Impact on the Markets
Obviously, the short-term impact on the stock markets has not been good. There was a short-lived drop in late January when the virus first popped up on the radar, but it would appear that this current drop may have more staying power. That being said, we do not expect the impact of the coronavirus to be a long-term problem. As mentioned earlier there have been many viruses which have caused problems, but they have always resolved themselves. Based on this history, the coronavirus situation should be no different. There will be some short-term pain with stocks, but we have a ready supply of cash to invest when times look the bleakest as that is when the best opportunities usually arise. On the other hand, fixed income has done well recently but that could change when money starts flowing back into the stock markets.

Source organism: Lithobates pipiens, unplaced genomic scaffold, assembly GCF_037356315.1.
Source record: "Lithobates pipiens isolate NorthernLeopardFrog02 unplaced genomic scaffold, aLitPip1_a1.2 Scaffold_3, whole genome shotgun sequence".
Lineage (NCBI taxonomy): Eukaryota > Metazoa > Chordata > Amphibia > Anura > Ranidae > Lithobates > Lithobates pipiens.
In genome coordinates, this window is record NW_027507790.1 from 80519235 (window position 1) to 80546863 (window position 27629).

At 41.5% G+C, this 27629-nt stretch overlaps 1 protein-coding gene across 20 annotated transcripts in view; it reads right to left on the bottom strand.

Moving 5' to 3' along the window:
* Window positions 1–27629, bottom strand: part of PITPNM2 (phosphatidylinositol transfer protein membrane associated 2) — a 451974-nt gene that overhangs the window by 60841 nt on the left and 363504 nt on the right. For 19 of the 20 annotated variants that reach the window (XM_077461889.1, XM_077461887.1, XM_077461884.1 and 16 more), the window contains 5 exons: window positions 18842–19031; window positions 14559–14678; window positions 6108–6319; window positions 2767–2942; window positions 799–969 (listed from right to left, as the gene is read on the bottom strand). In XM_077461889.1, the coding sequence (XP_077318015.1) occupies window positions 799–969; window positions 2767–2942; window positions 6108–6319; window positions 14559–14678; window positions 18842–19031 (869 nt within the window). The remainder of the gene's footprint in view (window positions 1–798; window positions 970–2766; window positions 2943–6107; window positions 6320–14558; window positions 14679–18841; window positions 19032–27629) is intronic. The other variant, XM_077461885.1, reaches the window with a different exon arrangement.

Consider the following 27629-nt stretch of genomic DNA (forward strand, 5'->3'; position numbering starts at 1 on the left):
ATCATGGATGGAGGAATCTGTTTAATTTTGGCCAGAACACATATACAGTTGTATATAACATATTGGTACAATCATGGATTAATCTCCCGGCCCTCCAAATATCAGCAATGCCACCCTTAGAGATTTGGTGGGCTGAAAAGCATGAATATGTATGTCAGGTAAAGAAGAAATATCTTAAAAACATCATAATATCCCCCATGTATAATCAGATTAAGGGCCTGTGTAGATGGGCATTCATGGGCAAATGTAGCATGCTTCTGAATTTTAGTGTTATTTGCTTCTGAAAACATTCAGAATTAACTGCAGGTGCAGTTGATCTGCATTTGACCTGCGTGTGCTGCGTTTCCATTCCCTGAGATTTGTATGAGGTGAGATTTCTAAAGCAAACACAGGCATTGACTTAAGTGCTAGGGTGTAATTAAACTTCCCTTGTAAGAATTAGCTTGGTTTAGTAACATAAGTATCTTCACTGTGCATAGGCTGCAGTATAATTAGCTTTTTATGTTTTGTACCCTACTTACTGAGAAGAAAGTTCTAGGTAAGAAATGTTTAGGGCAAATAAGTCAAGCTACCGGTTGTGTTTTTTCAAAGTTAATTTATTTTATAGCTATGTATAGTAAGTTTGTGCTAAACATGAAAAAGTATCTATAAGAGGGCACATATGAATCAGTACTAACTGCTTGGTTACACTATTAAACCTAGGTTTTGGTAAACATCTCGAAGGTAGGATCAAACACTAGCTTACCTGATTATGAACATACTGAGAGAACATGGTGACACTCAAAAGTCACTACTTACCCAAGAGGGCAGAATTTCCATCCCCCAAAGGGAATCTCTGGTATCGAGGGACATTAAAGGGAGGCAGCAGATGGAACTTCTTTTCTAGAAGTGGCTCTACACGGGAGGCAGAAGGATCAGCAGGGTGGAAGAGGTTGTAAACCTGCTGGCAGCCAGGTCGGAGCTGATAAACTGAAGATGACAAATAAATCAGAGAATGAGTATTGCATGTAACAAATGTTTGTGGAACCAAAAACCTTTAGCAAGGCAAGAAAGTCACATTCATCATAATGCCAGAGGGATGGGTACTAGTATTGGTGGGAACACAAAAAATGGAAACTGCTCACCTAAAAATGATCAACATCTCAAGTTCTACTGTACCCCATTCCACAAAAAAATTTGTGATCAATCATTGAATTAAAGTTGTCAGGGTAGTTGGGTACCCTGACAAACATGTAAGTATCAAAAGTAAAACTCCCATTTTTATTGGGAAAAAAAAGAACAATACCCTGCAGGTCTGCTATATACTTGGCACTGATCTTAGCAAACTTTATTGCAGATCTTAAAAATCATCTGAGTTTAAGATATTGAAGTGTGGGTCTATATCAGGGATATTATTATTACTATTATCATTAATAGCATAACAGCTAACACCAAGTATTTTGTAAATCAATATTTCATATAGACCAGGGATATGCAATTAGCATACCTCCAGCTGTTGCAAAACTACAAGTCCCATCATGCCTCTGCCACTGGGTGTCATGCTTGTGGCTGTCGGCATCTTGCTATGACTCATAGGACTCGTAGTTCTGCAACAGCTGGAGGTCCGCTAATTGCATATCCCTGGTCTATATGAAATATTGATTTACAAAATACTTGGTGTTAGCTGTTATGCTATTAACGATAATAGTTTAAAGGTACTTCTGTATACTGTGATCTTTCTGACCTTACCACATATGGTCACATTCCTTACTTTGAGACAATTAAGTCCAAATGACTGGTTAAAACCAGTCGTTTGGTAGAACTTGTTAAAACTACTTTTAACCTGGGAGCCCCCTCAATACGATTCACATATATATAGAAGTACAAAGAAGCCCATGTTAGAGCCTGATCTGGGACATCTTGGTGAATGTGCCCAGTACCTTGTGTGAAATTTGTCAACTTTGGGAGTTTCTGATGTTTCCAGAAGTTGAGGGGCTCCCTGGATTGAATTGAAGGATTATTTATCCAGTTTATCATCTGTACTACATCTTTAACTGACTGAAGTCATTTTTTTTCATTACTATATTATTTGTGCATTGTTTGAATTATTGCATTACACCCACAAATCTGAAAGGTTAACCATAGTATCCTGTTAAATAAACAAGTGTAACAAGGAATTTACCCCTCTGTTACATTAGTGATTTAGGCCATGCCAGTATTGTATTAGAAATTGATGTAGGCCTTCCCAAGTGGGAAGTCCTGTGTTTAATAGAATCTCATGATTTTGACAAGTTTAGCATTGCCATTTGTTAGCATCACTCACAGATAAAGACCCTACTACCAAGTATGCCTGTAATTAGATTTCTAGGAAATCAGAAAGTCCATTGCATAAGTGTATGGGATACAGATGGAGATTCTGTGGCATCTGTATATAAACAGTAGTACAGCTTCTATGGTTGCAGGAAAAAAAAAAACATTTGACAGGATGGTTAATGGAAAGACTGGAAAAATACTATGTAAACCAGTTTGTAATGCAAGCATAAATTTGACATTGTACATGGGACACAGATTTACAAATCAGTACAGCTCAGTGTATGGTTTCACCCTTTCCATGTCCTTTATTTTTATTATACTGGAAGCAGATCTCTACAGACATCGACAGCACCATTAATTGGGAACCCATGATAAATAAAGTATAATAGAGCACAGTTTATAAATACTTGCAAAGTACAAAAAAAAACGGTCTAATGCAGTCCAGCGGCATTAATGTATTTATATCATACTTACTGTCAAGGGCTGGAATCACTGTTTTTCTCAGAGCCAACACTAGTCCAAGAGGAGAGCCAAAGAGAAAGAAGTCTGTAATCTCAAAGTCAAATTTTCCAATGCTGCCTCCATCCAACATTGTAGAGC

Longer term changes are far more interesting. Two major manufacturing trends over the last 40 years have been: (1) just-in-time manufacturing, and (2) outsourcing production to cheaper locations overseas – particularly to China. The coronavirus has exposed the risk in these two strategies. Having only a limited supply of parts on hand because new ones can be ordered just-in-time does not leave a lot of room for error if new supplies are not forthcoming. As well, a lot of manufacturing has been moved to China as a way of reducing costs on products. Generally, this has been great for consumers, but it has also increased the risk that something could go wrong with supply chains. It is very likely that a lot of firms will be reassessing their manufacturing processes and supply chains to try and mitigate the problems that are presently being experienced. Longer-term outlooks for certain markets will likely change.